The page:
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Piecing together the mysterious past of the Traprain Treasure

Piecing together the mysterious past of the Traprain Treasure 9251047

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SCRATCHING at the earth, the young labourer immediately realised he had probably struck something valuable.

Tasked by his archaeologist boss, the two locals and a supervising foreman were excavating the former hill fort on Traprain Law in East Lothian in an attempt to unlock its mysteries. But what the men uncovered remains the largest cache of “hacked up” Roman silver ever found and and it is only now, 100 years after it was first logged, are the secrets of the Traprain Treasure finally being revealed.

Archaeologists excavating the Law found a stunning hoard of buried treasure made up of more than 250 fragments of objects that have been cut up either for exchange as bullion or for melting down and recycling into new objects.

The hoard was discovered during a routine dig ordered by Alexander Ormiston Curle, director of the National Museum, who had earlier recorded Scotland’s Ancient Monuments by bicycle.

Traprain Law had been a hill fort for centuries and Mr Curle set out to excavate it and reveal its history. He was in his office in Edinburgh on May 12, 1919, when the two local labourers made the first discovery of the silver hoard.

Immediately, one ran down to the local telephone box and called Mr Curle, but he was so paranoid about who could hear his call he did not tell him the scale of the find.

The men guarded the treasure overnight until Mr Curle arrived after lunch to see what they had found. Astonished at the scale of it, he immediately put it in boxes and called a local driver to take them to Edinburgh. Standing in East Linton waiting for the car, the men did not take their eyes off the boxes and viewed every passing local with suspicion. Eventually, they arrived at the museum and it was unpacked. There, on the tables, the hoard was revealed and it has remained on show in the National Museum ever since.

Now, after 12 years of research across Europe, Dr Fraser Hunter, principal curator of the Iron Age and Roman collections at the National Museum, has written a book about the treasure, which will be published around the centenary in May. Part of the treasure will also be temporarily housed in the local museum in Haddington. It will be the first time it has been in East Lothian since it was found.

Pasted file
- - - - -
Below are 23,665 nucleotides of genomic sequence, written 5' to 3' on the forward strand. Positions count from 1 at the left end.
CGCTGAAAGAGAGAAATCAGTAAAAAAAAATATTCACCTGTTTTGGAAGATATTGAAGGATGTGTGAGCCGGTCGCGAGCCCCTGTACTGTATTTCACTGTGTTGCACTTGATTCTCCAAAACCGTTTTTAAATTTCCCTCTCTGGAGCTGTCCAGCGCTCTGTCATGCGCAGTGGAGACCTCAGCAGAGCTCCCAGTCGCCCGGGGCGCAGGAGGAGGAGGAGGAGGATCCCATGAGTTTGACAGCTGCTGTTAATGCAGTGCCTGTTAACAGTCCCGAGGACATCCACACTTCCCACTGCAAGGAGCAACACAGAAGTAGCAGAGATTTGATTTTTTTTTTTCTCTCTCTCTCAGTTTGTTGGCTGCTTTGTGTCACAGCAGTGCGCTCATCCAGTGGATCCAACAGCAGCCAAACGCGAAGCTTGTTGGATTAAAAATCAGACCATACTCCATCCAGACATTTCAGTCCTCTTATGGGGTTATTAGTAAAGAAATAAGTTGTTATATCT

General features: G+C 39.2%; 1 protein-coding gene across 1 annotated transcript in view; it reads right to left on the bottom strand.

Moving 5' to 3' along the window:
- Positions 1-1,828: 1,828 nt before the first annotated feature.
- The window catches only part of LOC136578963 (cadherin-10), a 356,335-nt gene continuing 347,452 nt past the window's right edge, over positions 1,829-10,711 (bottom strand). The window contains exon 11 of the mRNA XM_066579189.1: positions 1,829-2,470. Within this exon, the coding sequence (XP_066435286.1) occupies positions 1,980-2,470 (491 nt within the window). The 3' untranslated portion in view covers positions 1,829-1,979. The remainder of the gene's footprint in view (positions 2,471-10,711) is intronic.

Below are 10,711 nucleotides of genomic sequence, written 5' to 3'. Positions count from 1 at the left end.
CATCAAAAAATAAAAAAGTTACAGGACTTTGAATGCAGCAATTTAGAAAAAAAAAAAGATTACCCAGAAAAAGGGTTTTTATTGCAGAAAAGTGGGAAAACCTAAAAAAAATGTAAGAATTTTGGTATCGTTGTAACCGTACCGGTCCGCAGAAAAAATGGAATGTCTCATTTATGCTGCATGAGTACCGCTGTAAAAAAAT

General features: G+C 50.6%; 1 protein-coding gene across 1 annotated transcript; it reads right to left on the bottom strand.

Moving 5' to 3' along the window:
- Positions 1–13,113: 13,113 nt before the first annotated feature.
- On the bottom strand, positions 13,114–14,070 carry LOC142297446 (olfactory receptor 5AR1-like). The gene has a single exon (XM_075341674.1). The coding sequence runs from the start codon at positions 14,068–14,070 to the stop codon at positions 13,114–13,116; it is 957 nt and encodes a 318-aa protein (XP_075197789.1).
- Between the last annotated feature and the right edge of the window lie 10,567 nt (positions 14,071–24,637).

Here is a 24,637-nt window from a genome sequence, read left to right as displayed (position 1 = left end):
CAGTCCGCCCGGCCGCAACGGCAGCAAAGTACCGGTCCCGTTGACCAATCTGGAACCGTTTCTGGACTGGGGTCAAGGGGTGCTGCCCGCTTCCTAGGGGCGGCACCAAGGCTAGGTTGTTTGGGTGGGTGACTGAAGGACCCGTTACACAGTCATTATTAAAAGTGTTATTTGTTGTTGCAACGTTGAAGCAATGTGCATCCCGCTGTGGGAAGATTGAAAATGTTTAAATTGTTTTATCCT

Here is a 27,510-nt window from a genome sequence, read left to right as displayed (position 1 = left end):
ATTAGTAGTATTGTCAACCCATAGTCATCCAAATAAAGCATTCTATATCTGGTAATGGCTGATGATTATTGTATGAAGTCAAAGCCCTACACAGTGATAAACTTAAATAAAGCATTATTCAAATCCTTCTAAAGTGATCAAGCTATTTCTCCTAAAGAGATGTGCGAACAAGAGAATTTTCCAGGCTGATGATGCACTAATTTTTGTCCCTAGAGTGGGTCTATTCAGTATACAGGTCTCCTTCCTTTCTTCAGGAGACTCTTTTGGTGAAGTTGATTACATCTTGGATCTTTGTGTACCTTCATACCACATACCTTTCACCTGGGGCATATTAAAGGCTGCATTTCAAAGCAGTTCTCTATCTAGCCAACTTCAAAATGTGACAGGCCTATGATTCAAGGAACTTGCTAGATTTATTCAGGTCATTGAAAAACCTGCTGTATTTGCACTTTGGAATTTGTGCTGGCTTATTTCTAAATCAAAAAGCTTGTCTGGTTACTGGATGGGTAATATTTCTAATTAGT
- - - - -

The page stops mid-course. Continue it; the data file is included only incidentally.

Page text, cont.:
Dr Hunter said: “The treasure is remarkable, the biggest of its kind ever found. It weighs 23 kilos (3½ stones) and tells us a lot about what was happening in the Roman Empire at the time and how important the Traprain Law hill fort was.

“Ormiston Curle’s diaries from the time paint a fascinating picture about the find and the lengths they all went to keep it secret until they got back to Edinburgh. Sadly, we only have surnames for the labourers as we wanted to get in touch with their families for the centenary”.

It is thought the hoard was buried more than 1,500 years ago, at the beginning of the Early Medieval period. Previously, it was first assumed to have been acquired by the barbarians of Traprain as “loot” stolen from retreating Romans and their allies.

But because the people at Traprain were on good terms with the Romans for several hundred years it is now believed that, rather than being about barbarians who did not appreciate the beauty of an intricately patterned dinner plate, it was more likely to have been a response to economic crisis.

At times of economic crisis people stopped trusting other forms of currency and they turned to silver and gold as it was more valuable. Now the museum has been looking at other hack silver across Europe and reinterpreting the Traprain find.

Scientists from the countries that were part of the Roman Empire have joined together in the project and it is hoped they can eventually identify where the silver was mined from using new technology.

Dr Hunter says it is also striking that many of the fragments are cut up into sizes that correlate with Roman weight standards and is “not random destruction” as it is done by people who have contact with the Roman world.

He added: “The most likely explanation is the hacking is done inside the empire and the silver is moved to Traprain Law, perhaps as a diplomatic gift, perhaps as payment for mercenary services or something like that.

“This was thought to be our barbaric ancestors descending on the soft underbelly of the Roman empire, looting and pillaging the treasure and then bringing it back here to what was called the Pirates Nest at Traprain, where it was hacked to pieces because they were barbarians.

“Suddenly, all the pretty twiddly bits no longer mattered. What mattered is the sheer weight of metal, so the bullion value becomes much more important than whether it is a fine cup or a plate or a dish.”

The Romans are known to have used bribery to try and keep their borders peaceful and secure across Europe.

After abandoning Scotland in the 160s they used bribery to keep the frontier secure and experts believe they they may have given the treasure as a bribe to prevent attacks south of Hadrian’s Wall into England, which they still occupied.

The people of Traprain Law are believed to have accepted gifts of Roman silver bullion, which they melted down and made some of the first ever items of Scottish silver jewellery. It is on show on at the National Museum of Scotland and Dr Hunter’s book will be published to coincide with the centenary, during which a series of seminars will be held. Dr Hunter added: “It’s been fascinating to work on this research and to find out things that we didn’t know before. It has shone a light on a long-forgotten world”.


Source : HeraldScotland

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